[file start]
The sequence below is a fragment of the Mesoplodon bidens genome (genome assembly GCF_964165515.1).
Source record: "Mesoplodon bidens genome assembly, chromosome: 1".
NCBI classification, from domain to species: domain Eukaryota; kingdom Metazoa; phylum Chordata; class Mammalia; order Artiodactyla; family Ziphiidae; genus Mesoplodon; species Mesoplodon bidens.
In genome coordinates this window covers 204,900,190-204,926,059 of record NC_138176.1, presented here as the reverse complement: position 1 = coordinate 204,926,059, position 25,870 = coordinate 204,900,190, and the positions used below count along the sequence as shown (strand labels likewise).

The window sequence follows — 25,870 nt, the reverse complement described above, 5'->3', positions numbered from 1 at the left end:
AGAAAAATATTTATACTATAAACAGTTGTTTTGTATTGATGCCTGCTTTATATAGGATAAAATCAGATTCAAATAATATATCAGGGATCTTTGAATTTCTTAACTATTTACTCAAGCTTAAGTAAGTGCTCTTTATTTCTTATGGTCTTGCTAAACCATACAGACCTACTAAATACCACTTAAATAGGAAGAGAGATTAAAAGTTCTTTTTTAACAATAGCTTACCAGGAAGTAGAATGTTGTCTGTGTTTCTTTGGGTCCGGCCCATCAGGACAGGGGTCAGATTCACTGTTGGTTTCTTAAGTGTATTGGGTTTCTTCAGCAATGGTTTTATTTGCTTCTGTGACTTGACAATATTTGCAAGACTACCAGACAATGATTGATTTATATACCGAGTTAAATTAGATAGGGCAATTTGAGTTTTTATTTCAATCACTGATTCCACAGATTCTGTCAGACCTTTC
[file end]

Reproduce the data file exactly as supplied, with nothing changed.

The sequence below is a fragment of the Mesoplodon bidens genome (genome assembly GCF_964165515.1).
Source record: "Mesoplodon bidens genome assembly, chromosome: 1".
NCBI classification, from domain to species: domain Eukaryota; kingdom Metazoa; phylum Chordata; class Mammalia; order Artiodactyla; family Ziphiidae; genus Mesoplodon; species Mesoplodon bidens.
In genome coordinates this window covers 204,900,190-204,926,059 of record NC_138176.1, presented here as the reverse complement: position 1 = coordinate 204,926,059, position 25,870 = coordinate 204,900,190, and the positions used below count along the sequence as shown (strand labels likewise).

The window sequence follows — 25,870 nt, the reverse complement described above, 5'->3', positions numbered from 1 at the left end:
AGAAAAATATTTATACTATAAACAGTTGTTTTGTATTGATGCCTGCTTTATATAGGATAAAATCAGATTCAAATAATATATCAGGGATCTTTGAATTTCTTAACTATTTACTCAAGCTTAAGTAAGTGCTCTTTATTTCTTATGGTCTTGCTAAACCATACAGACCTACTAAATACCACTTAAATAGGAAGAGAGATTAAAAGTTCTTTTTTAACAATAGCTTACCAGGAAGTAGAATGTTGTCTGTGTTTCTTTGGGTCCGGCCCATCAGGACAGGGGTCAGATTCACTGTTGGTTTCTTAAGTGTATTGGGTTTCTTCAGCAATGGTTTTATTTGCTTCTGTGACTTGACAATATTTGCAAGACTACCAGACAATGATTGATTTATATACCGAGTTAAATTAGATAGGGCAATTTGAGTTTTTATTTCAATCACTGATTCCACAGATTCTGTCAGACCTTTC